In the last three years, organizations have been spurred by increasingly empowered employees and the pandemic fallout to imagine new ways of working. Top of the list of wants from staff has been greater flexibility, either in terms of location or time. But at what cost?
Some companies have been able to amend working policies, accommodate worker demands, and in doing so attract and retain top talent. However, a large number of industries with frontline or “deskless” workers — such as teachers, retail assistants, hospitality staff, healthcare professionals, factory workers, and public-transport operators, without whom the smooth running of society would be impossible — have been incapable, by the nature of the jobs, of offering significant levels of flexibility.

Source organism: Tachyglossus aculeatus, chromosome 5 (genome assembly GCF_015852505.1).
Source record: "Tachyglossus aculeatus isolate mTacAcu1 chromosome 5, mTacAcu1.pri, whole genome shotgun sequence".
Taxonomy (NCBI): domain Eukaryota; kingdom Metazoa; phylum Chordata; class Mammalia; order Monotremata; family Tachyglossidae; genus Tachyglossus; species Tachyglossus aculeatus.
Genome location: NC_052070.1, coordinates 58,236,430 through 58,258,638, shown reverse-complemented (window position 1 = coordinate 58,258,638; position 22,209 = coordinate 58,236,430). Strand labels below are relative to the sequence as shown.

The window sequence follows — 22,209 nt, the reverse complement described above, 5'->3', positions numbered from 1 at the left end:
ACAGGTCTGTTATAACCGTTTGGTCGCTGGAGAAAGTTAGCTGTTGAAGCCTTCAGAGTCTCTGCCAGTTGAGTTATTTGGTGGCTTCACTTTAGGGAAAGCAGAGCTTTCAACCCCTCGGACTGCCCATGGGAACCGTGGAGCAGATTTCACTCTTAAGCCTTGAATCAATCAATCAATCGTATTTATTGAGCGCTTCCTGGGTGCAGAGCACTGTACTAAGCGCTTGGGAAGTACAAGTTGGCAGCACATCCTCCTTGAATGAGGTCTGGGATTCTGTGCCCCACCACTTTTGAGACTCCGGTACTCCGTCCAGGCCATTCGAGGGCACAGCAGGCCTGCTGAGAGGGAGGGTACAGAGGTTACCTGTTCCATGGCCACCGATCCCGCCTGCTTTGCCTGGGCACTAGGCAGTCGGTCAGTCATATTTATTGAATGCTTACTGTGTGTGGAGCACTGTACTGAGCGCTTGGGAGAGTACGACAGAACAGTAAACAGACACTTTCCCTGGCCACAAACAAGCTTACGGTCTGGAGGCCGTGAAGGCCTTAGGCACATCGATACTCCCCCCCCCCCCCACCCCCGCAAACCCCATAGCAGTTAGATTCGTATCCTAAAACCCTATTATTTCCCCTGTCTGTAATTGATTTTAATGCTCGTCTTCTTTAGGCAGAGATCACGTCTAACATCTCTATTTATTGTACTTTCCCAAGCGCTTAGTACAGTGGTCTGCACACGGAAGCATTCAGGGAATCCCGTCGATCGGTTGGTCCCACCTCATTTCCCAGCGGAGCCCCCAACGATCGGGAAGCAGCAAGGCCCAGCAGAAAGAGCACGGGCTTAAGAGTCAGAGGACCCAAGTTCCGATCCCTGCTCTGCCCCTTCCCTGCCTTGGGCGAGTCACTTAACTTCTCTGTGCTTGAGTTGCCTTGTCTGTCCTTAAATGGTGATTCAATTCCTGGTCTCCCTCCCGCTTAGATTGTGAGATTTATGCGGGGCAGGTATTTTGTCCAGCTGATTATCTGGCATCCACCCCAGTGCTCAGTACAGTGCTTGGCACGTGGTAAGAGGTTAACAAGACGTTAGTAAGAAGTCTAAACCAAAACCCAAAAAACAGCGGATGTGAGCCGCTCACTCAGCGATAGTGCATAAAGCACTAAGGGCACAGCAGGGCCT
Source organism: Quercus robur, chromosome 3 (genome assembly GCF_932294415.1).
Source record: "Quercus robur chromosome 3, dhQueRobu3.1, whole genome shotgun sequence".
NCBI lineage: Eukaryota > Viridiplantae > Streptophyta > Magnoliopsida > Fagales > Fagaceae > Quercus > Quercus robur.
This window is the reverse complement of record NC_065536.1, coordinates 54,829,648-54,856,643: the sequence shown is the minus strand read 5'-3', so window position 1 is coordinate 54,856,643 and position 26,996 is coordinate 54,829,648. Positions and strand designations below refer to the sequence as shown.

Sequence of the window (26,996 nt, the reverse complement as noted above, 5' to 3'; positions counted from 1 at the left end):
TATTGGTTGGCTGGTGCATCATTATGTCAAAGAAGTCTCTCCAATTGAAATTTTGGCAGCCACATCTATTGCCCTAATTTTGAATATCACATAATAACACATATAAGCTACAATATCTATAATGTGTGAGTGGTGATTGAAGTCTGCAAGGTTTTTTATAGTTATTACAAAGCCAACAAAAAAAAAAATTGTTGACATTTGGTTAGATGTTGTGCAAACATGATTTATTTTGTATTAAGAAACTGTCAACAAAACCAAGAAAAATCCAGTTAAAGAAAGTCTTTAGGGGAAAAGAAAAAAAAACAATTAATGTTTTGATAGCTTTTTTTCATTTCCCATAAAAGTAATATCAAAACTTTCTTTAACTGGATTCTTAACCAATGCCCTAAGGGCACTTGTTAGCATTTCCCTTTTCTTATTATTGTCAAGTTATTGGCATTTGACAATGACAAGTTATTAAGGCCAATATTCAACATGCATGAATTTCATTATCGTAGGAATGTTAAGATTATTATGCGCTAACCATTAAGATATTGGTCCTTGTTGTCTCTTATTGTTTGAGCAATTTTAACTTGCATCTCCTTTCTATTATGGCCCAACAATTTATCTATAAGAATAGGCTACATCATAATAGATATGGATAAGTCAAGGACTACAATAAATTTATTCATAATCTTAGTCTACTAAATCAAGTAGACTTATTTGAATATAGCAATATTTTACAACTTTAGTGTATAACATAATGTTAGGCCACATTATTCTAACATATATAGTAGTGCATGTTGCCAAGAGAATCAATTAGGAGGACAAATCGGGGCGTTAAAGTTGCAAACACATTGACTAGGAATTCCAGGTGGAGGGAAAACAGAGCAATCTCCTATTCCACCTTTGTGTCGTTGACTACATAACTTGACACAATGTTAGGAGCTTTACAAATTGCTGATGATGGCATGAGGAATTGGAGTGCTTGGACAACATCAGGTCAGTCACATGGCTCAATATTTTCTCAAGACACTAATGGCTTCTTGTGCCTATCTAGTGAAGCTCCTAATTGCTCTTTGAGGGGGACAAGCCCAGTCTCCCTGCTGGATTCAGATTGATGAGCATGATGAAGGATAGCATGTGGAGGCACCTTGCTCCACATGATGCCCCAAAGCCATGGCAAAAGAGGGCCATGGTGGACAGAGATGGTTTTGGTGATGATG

While well-meaning and purportedly progressive organizations have now built in as much flexibility and autonomy as possible in the former group, as an unintended consequence, they are creating an ever-expanding gulf between desk and deskless workers.
And it’s a growing worry, given 2.7 billion people — about 80% of the global workforce — operate without a desk, meaning they have roles that involve interacting directly with people, machines, and infrastructure. Where’s their flexibility?
The full version of this article was first published on Digiday’s future-of-work platform, WorkLife, in January 2023 – to read the complete piece, please click HERE.